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Science

No needles: new jaundice screening for preemies promises a smoother start in life

At medica - the world's largest medical trade fair, held in Dusseldorf - a new device has been unveiled that could help the smallest of babies make it through their first weeks.

Some newborns weigh just 1.5 to 2.5 pounds (800 to 1,000 grams): premature babies, or preemies, that have arrived to the world far too early. Some are so tiny that they fit into the palm of an adult hand.

A preterm birth is defined as one that takes place within the first 37 weeks of pregnancy, when most babies weigh less than 5.5 pounds (2,500 grams).

Baby Frieda from Fulda, Germany - the youngest premature baby in Europe - made headlines in November 2010 when she tipped the scales at just over 1 pound (460 grams).

Jaundice more common among preemies

Within the first few hours after birth, about 60 percent of all babies develop jaundice, a yellow coloration of the skin or eyes caused by bilirubin. Bilirubin is a by-product created when the baby's body replaces old blood cells with new ones.

If there's too much bilirubin in the blood, the baby turns a yellowish color and is diagnosed with jaundice.

Healthy newborns typically overcome jaundice on their own, and within a few days, as their livers break down the excess bilirubin, and excrete it in stool.

A mother holds her newborn baby who's eyes are covered to prevent damage from ultraviolet rays while the baby recieves treatment for jaundice (Photo: Graeme Robertson/Getty Images)

Ultraviolet light therapy is required in extreme cases of hyperbilirubinemia

But when the underdeveloped livers of preemies aren't able to handle this natural process, excessive bilirubin can build in the blood. The condition is known as hyperbilirubinemia. And if the bilirubin-rich blood crosses the blood-brain barrier, it can cause real damage.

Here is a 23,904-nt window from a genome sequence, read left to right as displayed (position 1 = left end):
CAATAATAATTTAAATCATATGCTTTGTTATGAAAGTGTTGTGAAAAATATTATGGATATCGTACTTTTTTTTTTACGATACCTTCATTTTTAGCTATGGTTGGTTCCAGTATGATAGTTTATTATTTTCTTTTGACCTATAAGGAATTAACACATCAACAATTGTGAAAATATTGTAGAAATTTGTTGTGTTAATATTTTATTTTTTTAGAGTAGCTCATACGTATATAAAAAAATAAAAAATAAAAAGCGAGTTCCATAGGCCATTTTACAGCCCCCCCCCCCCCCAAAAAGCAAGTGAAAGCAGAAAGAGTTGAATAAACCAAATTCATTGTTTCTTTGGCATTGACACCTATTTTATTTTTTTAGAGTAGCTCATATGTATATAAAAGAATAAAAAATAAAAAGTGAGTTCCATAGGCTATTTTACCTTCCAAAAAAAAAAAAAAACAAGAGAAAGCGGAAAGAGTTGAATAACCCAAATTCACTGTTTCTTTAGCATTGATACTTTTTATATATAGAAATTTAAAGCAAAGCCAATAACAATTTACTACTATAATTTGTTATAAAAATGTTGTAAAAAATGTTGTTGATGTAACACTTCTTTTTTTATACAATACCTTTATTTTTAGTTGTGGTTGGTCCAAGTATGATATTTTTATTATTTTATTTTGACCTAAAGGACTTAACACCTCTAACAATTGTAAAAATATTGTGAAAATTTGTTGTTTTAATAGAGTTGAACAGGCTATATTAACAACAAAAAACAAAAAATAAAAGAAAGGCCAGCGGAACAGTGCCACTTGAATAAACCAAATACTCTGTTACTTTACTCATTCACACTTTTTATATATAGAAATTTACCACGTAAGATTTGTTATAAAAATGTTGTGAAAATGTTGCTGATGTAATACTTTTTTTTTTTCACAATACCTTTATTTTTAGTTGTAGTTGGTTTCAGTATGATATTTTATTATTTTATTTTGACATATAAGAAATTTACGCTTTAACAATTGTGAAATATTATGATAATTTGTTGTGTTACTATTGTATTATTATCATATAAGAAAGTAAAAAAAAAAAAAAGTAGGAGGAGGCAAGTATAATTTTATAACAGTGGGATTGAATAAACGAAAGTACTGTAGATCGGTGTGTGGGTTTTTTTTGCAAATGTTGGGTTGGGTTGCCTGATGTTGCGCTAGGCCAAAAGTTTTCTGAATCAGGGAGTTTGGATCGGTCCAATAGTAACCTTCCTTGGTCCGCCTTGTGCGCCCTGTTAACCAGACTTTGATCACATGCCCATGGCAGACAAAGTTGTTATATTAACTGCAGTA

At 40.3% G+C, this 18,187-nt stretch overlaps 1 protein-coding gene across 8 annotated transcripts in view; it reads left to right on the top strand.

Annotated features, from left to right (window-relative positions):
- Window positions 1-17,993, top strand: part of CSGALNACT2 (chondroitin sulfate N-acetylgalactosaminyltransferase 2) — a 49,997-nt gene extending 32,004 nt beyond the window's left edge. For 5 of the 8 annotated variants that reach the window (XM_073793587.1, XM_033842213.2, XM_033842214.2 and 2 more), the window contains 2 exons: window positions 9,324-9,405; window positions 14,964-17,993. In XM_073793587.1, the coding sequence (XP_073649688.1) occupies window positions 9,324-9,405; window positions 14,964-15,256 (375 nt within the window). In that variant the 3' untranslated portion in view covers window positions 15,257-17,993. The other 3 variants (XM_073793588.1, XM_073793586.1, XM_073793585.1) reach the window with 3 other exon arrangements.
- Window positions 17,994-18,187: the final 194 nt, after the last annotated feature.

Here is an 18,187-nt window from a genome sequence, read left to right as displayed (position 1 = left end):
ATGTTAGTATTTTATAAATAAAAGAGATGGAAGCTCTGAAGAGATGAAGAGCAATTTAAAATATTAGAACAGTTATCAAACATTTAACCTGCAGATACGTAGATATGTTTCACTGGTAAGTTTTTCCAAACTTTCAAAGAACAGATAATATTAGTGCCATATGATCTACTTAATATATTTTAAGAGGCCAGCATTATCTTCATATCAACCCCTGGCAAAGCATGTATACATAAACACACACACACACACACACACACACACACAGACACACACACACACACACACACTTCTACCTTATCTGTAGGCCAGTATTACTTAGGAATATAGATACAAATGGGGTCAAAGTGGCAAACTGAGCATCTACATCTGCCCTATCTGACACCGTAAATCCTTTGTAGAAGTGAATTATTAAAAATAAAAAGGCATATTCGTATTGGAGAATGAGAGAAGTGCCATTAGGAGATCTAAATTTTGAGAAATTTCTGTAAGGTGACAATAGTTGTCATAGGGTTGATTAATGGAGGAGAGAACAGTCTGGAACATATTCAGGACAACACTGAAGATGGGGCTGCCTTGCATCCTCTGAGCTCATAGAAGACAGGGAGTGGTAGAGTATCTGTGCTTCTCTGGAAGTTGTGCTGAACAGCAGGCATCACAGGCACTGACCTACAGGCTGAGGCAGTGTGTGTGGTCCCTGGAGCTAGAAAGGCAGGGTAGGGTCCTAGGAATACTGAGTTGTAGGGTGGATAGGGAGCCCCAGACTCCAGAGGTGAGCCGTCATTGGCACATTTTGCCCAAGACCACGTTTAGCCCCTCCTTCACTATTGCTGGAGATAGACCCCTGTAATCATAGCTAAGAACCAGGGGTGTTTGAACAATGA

"It can lead to limited mobility, or to reduced sight or hearing," explains Welsh neonatal doctor Arun Ramachandran, "and in the worst cases to kernicterus, a form of severe damage to the central nervous system."

Since around 80 percent of preemies get jaundice, they are at greater risk of this condition and require extra monitoring, in addition to other special care.

Typically, the baby's blood is tested through a heel prick - but such draws should be avoided, as even small injuries can affect a preemie's development.

Now, an alternative may become widely available.

Avoiding the prick

The alternative involves a transcutaneous method - one that measures the yellowness of the blood without breaking the skin.

Although such a device has been on the market for some time now, a more sophisticated model has been developed especially for preemies - the JM-105.

Inken Schröter, a product manager at Dräger - the company that developed the device - says its advantages include reduced pain for the newborn and less work for the hospital.

"The device quickly and easily determines bilirubin levels, reducing unnecessary blood draws," Schröter says.

Woman using JM-105 on baby doll in incubator at medica 2013 (Photo: Messe Duesseldorf / ctillmann)

The JM-105 was unveiled at medica 2013

The device itself resembles an oversized digital thermometer.

It's placed against the forehead or breastbone of the little patient, providing an instant measurement that bypasses the blood labs. It can also be connected to a computer, which allows the values to be uploaded to a database.

Ramachandran has run a pilot project, outfitting midwives in certain areas of Wales with the JM-105.

They have tested it to measure the bilirubin values of normal-weight babies, using its needle-free method.

Those babies, whose values were thought to be too high, were sent for further care.

In other cases, babies were assessed for jaundice visually, based on the yellowness of their skin.

The result was that 60 percent of all the babies sent to hospital for possible newborn jaundice had negative blood tests.

"Digital measurement means less stress for parents and babies," Ramachandran says, adding that keeping newborns out of clinics also reduces their exposure to potentially dangerous germs.

So, welcome to the world, preemies - the digital world, that is.

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